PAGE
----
Steve Jobs

Posted by Joel Copling on September 24, 2015

An expectation commonly projected toward the traditional biopic is that the project will hagiographize its subject rather than approaching him or her with genuine honesty. "Steve Jobs" isn't entirely innocent of this, particularly in an opening-credits roll-out of news footage regarding the titular creator and founder of Apple and a final sequence that sheds a literal spotlight (which, of course, is also a figurative one) upon Steve Jobs (Michael Fassbender) as he faces another crowd to announce another generation of technological advancements in communication and media. Aaron Sorkin's screenplay, a wordy one as per usual from the man who brought us 2010's "The Social Network" and NBC's "The West Wing," is a delicate balancing act, shying away from nothing in regard to Jobs's infamously standoffish attitude but humanizing the man in ways of which that other biopic about him from merely two years ago could only dream.

This is a biopic as a triumvirate of moments integral to Apple's success. In 1984, Steve is unveiling the Mackintosh computer after unexpected failure with the Apple II. Keeping time with an announcement and exhibition of the Mackintosh ("Mac" for short), which he wants to greet the audience to show a machine that is friendly (The tech team, led by Michael Stuhlbarg as Andy Hertzfeld, is given forty minutes to do three weeks' work), Steve's ex-girlfriend Chrisann (Katherine Waterston) fights to prove that Lisa (played here, at the age of five, by Makenzie Moss) truly is his daughter, a fact that he adamantly denies.

In 1988, Steve is asked by Chrisann to babysit Lisa (now played, at the age of nine, by Ripley Sobo) while overseeing the production of a cube-shaped computer for his new company NEXT, to which he fled after being fired by Apple CEO John Sculley (Jeff Daniels). In 1998, he's back with Apple after tumultuous deal-making, legal issues, and financial letdowns with NEXT to introduce a new generation of computer (as well as a way to "put music in [the user's] pocket," as he explains to a 19-year-old Lisa, now played by Perla Haney-Jardine). All the while we get a sense of this man--human and damaged, but perhaps only human in his flaws and damaged in direct proportion to his ego. As depicted here, he was not a kind person and even less of a noble one.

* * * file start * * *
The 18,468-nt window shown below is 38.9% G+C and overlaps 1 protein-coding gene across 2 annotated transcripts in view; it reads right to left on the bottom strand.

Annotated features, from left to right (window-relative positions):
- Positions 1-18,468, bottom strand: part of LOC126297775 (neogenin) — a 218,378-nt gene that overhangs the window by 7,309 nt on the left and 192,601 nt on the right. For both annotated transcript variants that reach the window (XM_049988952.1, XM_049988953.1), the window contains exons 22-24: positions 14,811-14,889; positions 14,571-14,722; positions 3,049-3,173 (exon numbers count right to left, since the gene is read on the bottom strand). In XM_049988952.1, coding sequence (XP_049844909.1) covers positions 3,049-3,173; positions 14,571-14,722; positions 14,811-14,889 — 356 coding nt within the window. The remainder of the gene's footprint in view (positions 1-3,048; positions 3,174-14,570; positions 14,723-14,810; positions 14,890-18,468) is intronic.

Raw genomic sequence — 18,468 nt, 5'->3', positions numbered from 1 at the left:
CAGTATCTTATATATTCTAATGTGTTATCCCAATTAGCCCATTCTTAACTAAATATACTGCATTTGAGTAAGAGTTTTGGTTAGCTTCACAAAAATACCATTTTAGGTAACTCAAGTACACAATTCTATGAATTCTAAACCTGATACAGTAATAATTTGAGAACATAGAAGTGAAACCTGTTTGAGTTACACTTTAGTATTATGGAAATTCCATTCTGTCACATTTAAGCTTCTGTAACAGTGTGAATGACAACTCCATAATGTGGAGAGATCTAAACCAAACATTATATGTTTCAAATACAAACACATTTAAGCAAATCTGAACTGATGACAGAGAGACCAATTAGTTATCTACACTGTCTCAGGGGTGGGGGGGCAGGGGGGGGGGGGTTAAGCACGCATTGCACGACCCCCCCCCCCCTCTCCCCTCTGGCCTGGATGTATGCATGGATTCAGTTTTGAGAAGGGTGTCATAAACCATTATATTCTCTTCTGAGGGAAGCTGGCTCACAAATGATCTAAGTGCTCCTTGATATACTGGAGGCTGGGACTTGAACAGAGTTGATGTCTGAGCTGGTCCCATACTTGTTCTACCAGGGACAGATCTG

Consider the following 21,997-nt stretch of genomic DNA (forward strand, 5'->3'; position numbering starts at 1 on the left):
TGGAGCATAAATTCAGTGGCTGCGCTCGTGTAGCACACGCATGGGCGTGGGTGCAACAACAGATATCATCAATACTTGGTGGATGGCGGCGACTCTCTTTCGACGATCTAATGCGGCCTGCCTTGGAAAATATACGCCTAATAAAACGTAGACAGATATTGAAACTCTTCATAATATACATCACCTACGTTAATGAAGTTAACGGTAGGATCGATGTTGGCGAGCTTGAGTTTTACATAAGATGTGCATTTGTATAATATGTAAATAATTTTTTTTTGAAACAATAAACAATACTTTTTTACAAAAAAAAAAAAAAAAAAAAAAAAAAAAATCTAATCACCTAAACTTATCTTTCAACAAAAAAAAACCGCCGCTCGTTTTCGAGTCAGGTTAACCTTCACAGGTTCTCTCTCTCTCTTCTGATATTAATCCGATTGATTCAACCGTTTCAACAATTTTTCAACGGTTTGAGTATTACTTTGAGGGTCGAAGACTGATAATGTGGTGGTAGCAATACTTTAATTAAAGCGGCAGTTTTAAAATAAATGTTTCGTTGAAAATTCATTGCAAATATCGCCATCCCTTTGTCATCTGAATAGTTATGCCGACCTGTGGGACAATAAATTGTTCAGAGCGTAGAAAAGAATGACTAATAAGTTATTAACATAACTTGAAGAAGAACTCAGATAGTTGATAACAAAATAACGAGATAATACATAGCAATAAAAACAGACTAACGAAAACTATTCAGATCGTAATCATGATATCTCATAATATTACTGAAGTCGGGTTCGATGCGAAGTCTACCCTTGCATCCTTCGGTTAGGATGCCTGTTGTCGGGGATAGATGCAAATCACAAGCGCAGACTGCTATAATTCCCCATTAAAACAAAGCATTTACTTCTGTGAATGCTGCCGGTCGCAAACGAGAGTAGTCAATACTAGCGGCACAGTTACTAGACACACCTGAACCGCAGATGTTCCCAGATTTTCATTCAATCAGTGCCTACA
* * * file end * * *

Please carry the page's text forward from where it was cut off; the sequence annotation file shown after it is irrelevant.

Sorkin's job, then, is to fence this dichotomy between celebrating the man's achievements and observing his self-stroking egotism (This is one of the many problems of which the aforementioned other biopic about Jobs was guilty by instead apologizing for his egotism at the expense of his achievements). A huge help on this front is how Fassbender plays Jobs as a man who can only keep his emotions bottled up for so long before they come tumbling out of him. When Chrisann brings up a comment he made about his paternity in regard to Lisa's parentage, he can only strike back with sarcasm. When his faithful assistant Joanna Hoffman (Kate Winslet) tries to bring reason into a discussion about Lisa's legal rights, the conversation inevitably ends with her threatening to quit and never see him again. When Steve Wozniak (Seth Rogen) once again asks for decency toward the design team for the Apple II, it becomes an excuse to air out the company's legal and financial issues in a public forum.

The result is a symphony of discord among tortured souls on a world stage. Sorkin and editor Elliott Graham are in harmonious rhythm here, cutting between timelines with only a single intertitle but never losing a bit of steam in the dialoguing between characters (There is a clever bit wherein Steve and Sculley have separate, incredibly complex, minutia-driven discussions of, respectively, the end and beginning of an movement within the company with which only the most attentive will be able to keep up, so consider this your warning, reader). Director Danny Boyle, usually one for flamboyant visual style, is quieter on that front here, allowing the words to breathe more than the images, although cinematographer Alwin H. Kuchler's images are striking, particularly when they juxtapose Steve against a disorienting crowd of people or the monolithic screen on which are performed demos of the new technology. "Steve Jobs" gets to the heart of this man and his demons, and it does so with some wicked talking.

Film Information

Michael Fassbender (Steve Jobs), Kate Winslet (Joanna Hoffman), Jeff Daniels (John Sculley), Katherine Waterston (Chrisann Brennan), Seth Rogen (Steve Wozniak), Michael Stuhlbarg (Andy Hertzfeld), Sarah Snook (Andrea Cunningham), John Ortiz (Joel Pforzheimer), Makenzie Moss (Lisa Jobs at 5), Ripley Sobo (Lisa Jobs at 9), Perla Haney-Jardine (Lisa Jobs at 19).

Directed by Danny Boyle and written by Aaron Sorkin, based on the book by Walter Isaacson.

Rated R (language).

122 minutes.

Released in select cities on October 9, 2015.